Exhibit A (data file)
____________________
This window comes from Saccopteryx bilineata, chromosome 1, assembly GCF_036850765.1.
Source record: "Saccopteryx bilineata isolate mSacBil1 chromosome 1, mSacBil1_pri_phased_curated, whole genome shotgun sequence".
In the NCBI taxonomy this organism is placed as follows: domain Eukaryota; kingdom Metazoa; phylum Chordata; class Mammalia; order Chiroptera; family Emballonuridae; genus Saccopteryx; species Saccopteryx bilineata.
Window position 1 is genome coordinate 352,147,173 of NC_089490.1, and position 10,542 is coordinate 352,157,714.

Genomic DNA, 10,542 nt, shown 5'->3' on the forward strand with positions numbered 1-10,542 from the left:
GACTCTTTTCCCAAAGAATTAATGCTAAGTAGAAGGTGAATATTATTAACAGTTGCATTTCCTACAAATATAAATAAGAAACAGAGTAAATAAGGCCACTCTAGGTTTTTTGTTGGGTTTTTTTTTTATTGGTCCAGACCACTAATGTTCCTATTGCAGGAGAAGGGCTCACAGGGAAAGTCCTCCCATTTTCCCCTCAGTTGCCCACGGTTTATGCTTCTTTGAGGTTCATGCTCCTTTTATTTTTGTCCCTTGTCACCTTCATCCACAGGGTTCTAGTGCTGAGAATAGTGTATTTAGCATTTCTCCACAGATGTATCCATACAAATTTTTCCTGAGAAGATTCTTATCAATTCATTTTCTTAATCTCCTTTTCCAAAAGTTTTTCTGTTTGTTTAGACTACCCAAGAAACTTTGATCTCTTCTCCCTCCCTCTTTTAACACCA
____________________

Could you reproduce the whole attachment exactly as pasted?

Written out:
This window comes from Saccopteryx bilineata, chromosome 1, assembly GCF_036850765.1.
Source record: "Saccopteryx bilineata isolate mSacBil1 chromosome 1, mSacBil1_pri_phased_curated, whole genome shotgun sequence".
In the NCBI taxonomy this organism is placed as follows: domain Eukaryota; kingdom Metazoa; phylum Chordata; class Mammalia; order Chiroptera; family Emballonuridae; genus Saccopteryx; species Saccopteryx bilineata.
Window position 1 is genome coordinate 352,147,173 of NC_089490.1, and position 10,542 is coordinate 352,157,714.

Genomic DNA, 10,542 nt, shown 5'->3' on the forward strand with positions numbered 1-10,542 from the left:
GACTCTTTTCCCAAAGAATTAATGCTAAGTAGAAGGTGAATATTATTAACAGTTGCATTTCCTACAAATATAAATAAGAAACAGAGTAAATAAGGCCACTCTAGGTTTTTTGTTGGGTTTTTTTTTTATTGGTCCAGACCACTAATGTTCCTATTGCAGGAGAAGGGCTCACAGGGAAAGTCCTCCCATTTTCCCCTCAGTTGCCCACGGTTTATGCTTCTTTGAGGTTCATGCTCCTTTTATTTTTGTCCCTTGTCACCTTCATCCACAGGGTTCTAGTGCTGAGAATAGTGTATTTAGCATTTCTCCACAGATGTATCCATACAAATTTTTCCTGAGAAGATTCTTATCAATTCATTTTCTTAATCTCCTTTTCCAAAAGTTTTTCTGTTTGTTTAGACTACCCAAGAAACTTTGATCTCTTCTCCCTCCCTCTTTTAACACCA